Cobden's Matt Hinkley finds joy in the open road.

Matt Hinkley hadn’t owned a bike since he was 14 when he made the decision to cycle across the globe.

Matt and his partner Jasmin took off from Jasmin’s hometown in Switzerland a few months ago and have pedalled across Europe and into the Middle East on their cross-continent adventure that will end in Cobden – Matt’s home town.

Currently in Iran, the couple are averaging about 50 kilometres per day and will cross 50 countries over 500 days to put them in Cobden by December next year – roughly 20,000 kilometres to go.

So far, the couple has explored countries like Italy, Croatia, Romania and Azerbaijan, camping each night and enjoying the hospitality of the locals.

Matt says cycling is the perfect pace to take in the countryside.

“Not too fast that you zoom past towns and waving, smiling faces in towns on your way to the capitals, not too slow that you can still cross the country before your tourist visa expires.

“In short, it’s a continuous interaction with the people when we ride. We are never too fast to miss that invite for tea, to hear their story and to wave back.” 

Matt, an engineer who has worked in Victoria, the US and Germany, met Jasmin, a project manager from Wattenwil, Switzerland, when they were both travelling in Portugal in 2015.

The pair kept in touch and soon realised that, while they wanted to be together, it didn’t mean they had to stay in the one place.

“We both wanted to travel. As long, as far away and as adventurous as possible,” Matt says.

”I was young, fit as a fiddle… Now was the perfect time, not in 30 years time. In 30-40 years I’m not sure I will have the stamina to ride a bike every day and sleep in a tent for a year or more straight.

“I have heard that for some that they learnt so much about themselves and developed such independence and a great perspective from travelling. Why wait until I’m 60 and retired to learn so much? 

“I didn’t want a holiday, I wanted an adventure. I wanted to experience the struggle just as much as the elation. Days when the chips are down, your lost, hungry, tired and simply over it. To find a way through this all and to keep your spirits high. To come out the other side, it’s an awesome feeling.”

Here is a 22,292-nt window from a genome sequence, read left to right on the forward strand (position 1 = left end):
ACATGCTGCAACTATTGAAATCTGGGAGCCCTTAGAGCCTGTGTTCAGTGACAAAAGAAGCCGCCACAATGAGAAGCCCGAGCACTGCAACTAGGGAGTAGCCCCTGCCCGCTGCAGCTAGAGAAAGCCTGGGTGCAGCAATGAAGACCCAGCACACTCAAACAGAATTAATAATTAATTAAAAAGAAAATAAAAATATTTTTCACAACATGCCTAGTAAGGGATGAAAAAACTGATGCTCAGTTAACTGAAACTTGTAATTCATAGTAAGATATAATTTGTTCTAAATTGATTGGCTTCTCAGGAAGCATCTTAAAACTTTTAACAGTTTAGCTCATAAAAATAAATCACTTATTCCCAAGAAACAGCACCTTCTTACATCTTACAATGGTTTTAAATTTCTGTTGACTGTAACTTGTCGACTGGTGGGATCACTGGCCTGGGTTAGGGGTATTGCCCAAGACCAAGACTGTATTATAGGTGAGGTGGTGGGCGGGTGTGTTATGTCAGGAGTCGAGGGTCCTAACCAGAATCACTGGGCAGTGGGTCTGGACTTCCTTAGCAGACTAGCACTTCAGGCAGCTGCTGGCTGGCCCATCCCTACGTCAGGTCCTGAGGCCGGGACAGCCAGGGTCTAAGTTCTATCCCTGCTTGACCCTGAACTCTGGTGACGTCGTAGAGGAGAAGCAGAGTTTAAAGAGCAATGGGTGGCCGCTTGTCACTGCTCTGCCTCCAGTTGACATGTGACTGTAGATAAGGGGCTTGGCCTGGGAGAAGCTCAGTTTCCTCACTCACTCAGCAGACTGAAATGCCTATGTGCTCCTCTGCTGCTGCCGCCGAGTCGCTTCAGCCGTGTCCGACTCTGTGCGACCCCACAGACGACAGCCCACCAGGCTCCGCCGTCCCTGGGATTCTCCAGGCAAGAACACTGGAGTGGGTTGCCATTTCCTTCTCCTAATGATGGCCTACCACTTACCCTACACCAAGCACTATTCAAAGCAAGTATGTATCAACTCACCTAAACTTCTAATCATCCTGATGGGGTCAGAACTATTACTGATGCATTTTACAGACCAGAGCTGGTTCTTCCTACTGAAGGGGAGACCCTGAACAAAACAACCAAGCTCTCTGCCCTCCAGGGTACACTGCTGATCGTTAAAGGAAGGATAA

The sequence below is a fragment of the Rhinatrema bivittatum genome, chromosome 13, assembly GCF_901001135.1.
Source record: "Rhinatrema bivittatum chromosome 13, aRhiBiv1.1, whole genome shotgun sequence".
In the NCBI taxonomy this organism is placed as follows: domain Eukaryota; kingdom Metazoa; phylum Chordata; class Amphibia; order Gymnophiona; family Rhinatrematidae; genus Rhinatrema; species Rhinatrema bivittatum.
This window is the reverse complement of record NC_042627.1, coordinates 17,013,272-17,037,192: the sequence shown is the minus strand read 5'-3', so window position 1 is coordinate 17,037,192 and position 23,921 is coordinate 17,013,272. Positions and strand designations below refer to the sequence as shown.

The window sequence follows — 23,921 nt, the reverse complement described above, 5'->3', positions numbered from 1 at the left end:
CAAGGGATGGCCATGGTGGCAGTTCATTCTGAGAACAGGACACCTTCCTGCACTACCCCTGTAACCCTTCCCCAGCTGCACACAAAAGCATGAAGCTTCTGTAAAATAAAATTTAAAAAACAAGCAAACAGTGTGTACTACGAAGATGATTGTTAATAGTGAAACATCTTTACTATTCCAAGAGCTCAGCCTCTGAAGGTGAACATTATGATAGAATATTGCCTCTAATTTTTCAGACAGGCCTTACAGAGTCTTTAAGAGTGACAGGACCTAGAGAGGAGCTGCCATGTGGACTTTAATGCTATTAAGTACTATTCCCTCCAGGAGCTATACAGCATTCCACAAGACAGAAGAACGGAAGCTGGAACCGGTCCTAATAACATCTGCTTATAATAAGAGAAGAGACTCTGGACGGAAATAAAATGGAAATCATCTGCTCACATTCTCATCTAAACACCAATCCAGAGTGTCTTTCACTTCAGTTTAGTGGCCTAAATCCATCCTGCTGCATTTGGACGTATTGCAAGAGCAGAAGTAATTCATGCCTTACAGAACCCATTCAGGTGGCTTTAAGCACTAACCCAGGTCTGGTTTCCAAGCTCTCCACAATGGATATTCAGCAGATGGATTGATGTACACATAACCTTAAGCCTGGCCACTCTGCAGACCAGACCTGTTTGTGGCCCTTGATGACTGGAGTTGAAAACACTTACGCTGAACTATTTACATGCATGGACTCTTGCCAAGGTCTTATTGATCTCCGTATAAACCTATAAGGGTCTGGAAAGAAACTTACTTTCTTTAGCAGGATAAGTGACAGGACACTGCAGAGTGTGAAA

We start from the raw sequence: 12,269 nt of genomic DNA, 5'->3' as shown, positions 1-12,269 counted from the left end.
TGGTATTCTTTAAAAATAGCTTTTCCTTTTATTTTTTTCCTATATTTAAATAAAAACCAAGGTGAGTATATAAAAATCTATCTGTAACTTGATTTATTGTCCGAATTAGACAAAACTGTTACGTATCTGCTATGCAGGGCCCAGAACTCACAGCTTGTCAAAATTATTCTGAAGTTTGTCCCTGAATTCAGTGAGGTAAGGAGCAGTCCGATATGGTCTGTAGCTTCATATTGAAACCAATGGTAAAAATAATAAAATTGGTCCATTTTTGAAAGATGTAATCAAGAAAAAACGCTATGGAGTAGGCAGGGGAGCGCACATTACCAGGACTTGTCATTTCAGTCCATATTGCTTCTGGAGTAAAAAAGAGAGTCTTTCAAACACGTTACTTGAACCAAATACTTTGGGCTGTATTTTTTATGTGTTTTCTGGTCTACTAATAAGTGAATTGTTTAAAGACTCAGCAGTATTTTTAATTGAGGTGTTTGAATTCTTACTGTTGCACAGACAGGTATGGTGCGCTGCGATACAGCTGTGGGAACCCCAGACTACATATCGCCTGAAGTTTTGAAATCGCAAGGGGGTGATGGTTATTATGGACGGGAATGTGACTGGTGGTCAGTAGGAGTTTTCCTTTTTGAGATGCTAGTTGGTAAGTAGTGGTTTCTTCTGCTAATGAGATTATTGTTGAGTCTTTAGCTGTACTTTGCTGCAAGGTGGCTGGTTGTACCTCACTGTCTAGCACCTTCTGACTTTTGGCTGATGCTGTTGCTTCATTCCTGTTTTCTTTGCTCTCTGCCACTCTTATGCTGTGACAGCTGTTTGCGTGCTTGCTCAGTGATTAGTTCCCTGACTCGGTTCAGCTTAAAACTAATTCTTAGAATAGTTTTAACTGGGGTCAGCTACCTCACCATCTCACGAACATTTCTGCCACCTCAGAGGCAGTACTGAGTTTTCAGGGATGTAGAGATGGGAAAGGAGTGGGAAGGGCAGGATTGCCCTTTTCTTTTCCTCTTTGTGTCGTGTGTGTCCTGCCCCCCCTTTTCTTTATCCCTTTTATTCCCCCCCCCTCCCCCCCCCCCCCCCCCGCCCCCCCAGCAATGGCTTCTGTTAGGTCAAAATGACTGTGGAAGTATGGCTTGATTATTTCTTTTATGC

Among the highlights so far have been the mountain passes of Georgia and incredible alpine lakes.

“We certainly earned these views, climbing and climbing for days on end. Rewarded with remote towns that have never really laid eyes on a tourist and amazing wild camping pitches,” Matt says.

“Iranian hospitality has certainly been incredible. Quite possibly the friendliest people on the planet. We rode into a town in Iran, and within an hour with have three offers to stay the night and more food than we can carry given to us.”

Matt describes the freedom of the open road as “energising”.

“Jasmin, myself, the bikes and our tent. From here we are dependent on the help of strangers and sometimes a burden upon them. But… I have a lifetime to return the favour.

“The challenges are frequent. From muscle cramps, upset stomachs from water. Mountains of 2000 metres plus to pass. Trucks in Georgia and Iran and very narrow shoulders of road to cycle. Finding a safe place to pitch the tent. Keeping your spirits high when you are tired, hungry and still need to find a place to rest. But we always find a way and have trust in this now.” 

Matt says he and Jasmin are living a simpler life.

“Ride your bike, find a place to rest, eat twice as much as our normal lives and go again,” he says.

“From this trip I will have memories forever, memories that will continue to inspire me in the future to take that risk or adventure, whatever that may be.”

Follow the journey at


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